Title:
Filter media for use in pool filters
United States Patent 9028703


Abstract:
A sand filter for use with swimming pools includes a tank that has a hollow interior space and a top diffuser for allowing spent pool water to enter the tank and for distributing the pool water inside the tank. The sand filter also includes filter media formed as a bed of material on a bottom of the tank and also includes laterals that are located under the filter media and allow filtered pool water to exit the tank and flow back to the pool. The filter media includes a bed of sand that is disposed on the bottom of the tank and a layer of perlite material that is disposed on a top surface of the bed of sand. The perlite material is a high flow rate, low density perlite material that only contains a trace amount of floaters.



Inventors:
Gaudin, Ray (Ponte Vedra Beach, FL, US)
Application Number:
13/800432
Publication Date:
05/12/2015
Filing Date:
03/13/2013
Assignee:
Manville, Johns (Denver, CO, US)
Primary Class:
Other Classes:
210/167.01, 210/167.12, 210/290
International Classes:
E04H4/12; B01D24/14; B01D24/46
Field of Search:
210/167.1, 210/167.12, 210/167.13, 210/290, 210/807, 210/167.01
View Patent Images:
US Patent References:



Foreign References:
DE19734390A11999-02-11Swimming pool water filter
DE10318708A12004-11-25Filter für die Flüssigkeitsfiltration und Verfahren für die Flüssigkeitsfiltration und für die Reinigung solcher Filter, insbesondere für Wasseraufbereitungsanlagen
Primary Examiner:
PRINCE JR, FREDDIE GARY
Attorney, Agent or Firm:
JOHNS MANVILLE (10100 WEST UTE AVENUE PO BOX 625005, LITTLETON, CO, 80162-5005, US)
Parent Case Data:

CROSS-REFERENCE TO RELATED APPLICATION

The present application is a continuation of U.S. patent application Ser. No. 12/839,640, filed Jul. 20, 2010, which claims the benefit of U.S. patent application Ser. No. 61/227,616, filed Jul. 22, 2009, each of which is hereby incorporated by reference in its entirety.

Claims:
What is claimed is:

1. A method of forming a perlite layered filter media in a filter component of a filter system that includes an inlet for introducing a liquid to be filtered into the filter system comprising the steps of: adding a first filter media to a bottom of a tank of the filter component to form a bed of the first filter media on a top surface of the bottom of the tank; operating the filter component so that liquid is drawn into the filter component and passes through the bed of the first filter media; and adding a predetermined amount of perlite material through the inlet that is in communication with and receives the liquid to be filtered, while the filter component is operating, resulting in the perlite material being added as a layer to a top surface of the bed of the first filter media.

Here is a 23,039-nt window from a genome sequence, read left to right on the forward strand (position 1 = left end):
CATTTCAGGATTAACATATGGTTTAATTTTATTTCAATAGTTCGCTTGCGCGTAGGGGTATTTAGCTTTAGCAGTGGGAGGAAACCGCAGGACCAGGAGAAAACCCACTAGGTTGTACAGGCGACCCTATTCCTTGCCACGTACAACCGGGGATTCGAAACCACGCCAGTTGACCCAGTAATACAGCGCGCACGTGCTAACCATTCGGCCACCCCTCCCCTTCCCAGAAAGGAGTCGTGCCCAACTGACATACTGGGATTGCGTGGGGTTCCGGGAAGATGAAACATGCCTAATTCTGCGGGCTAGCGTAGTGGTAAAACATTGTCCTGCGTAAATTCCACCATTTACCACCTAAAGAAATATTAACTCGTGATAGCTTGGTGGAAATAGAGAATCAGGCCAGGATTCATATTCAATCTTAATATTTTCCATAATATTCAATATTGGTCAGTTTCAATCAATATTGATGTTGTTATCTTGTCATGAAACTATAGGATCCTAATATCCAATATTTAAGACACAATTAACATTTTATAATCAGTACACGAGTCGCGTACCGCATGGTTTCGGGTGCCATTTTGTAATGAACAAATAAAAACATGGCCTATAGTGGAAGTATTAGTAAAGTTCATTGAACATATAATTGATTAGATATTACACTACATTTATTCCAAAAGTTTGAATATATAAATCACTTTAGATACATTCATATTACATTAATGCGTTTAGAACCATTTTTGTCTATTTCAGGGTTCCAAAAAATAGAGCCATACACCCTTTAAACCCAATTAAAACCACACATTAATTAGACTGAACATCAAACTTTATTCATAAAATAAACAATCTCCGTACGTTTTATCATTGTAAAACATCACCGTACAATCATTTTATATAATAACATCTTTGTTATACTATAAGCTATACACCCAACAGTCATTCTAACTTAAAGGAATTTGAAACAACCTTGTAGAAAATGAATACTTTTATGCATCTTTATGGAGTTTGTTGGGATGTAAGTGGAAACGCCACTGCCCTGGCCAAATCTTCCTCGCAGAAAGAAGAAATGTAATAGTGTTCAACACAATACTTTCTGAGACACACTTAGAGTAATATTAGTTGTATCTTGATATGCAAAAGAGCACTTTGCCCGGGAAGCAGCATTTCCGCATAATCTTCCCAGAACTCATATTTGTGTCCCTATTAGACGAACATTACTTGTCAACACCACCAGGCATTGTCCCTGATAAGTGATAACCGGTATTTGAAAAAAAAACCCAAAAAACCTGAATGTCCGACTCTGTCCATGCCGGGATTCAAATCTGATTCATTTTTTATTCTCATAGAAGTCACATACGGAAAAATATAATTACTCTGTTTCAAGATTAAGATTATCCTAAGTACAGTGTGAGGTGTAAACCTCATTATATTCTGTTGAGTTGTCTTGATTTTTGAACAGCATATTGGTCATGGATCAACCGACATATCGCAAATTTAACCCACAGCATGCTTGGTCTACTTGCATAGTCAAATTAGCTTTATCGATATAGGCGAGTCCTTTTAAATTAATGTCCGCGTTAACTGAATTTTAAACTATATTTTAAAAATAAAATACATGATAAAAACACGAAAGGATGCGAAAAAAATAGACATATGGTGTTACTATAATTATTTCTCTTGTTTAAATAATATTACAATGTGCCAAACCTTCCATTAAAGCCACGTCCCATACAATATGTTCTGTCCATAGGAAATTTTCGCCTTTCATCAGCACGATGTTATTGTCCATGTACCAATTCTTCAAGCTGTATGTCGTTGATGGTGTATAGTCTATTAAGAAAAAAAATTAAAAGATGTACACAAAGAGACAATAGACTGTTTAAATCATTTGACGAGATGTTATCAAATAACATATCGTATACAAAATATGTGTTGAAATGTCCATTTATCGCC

2. The method of claim 1, wherein the perlite material has a wet apparent density of at least 8.5 lbs/cubic foot that only contains a trace amount of floaters and that provides a high flow rate.

3. The method of claim 1, wherein the perlite material has a specific gravity of about 2.3; a wet apparent density between about 8.5 to 9.5 lbs/cubic foot; a loose weight density between about 5.5 to 6.5 lbs/cubic foot; and a Darcy units of about 3.25.

4. The method of claim 1, wherein a weight of the perlite material is about 0.25 lbs/ft2.

5. The method of claim 1, wherein the layer of perlite material comprises a cake structure of perlite material.

6. The method of claim 1, wherein the perlite material is prepackaged in a package that includes a label that equates the amount of perlite material in the package to a square footage of the filter.

7. The method of claim 1, wherein the first filter media comprises sand.

8. The method of claim 1, wherein the liquid to be filtered comprises pool water.

9. The method of claim 1, wherein the perlite material is added to a skimmer.

Description:

TECHNICAL FIELD

The present invention relates to swimming pools, and more particularly, to a filter media for use in a sand type swimming pool filter or the like for reducing bacteria levels (e.g., cryptosporidium levels) and for promoting improved water characteristics.

BACKGROUND

In many regions of the country, a high percentage of homes have outdoor swimming pools. Pools must be sanitized to prevent growth and spread of bacteria, viruses, algae and insect larvae that can cause disease. Swimming pool water must contain low levels of bacteria and viruses to prevent the spread of diseases and pathogens between users. This is typically done by using filters, ensuring that the pools have adequate flow rate and chemical disinfectants, such as chlorine, bromine or mineral sanitizers. Pumps and mechanical filters are often used to filter pathogens out of the water and chemical disinfectants, such as bromine, are used to make the water inhospitable to pathogens.

There are three main types of swimming pool filters, namely, a DE (Diatomaceous Earth) type filter; and a cartridge type filter and a sand type filter.

DE filters use diatomaceous earth to filter particles out of the water. The filters are composed of plastic grids inside of a plastic type of fabric. DE powder coats the grids and filters out tiny debris. If the pressure rises in the filter, the system automatically backwashes, similar to a sand filter, recharging itself with more DE powder. DE filters can cause some inefficiency and water flow loss because they tend to run at a higher pressure than cartridge filters.